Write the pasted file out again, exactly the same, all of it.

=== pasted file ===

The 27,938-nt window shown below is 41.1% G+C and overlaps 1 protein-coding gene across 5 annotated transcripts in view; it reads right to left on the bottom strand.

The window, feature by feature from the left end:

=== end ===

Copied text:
The 27,938-nt window shown below is 41.1% G+C and overlaps 1 protein-coding gene across 5 annotated transcripts in view; it reads right to left on the bottom strand.

The window, feature by feature from the left end: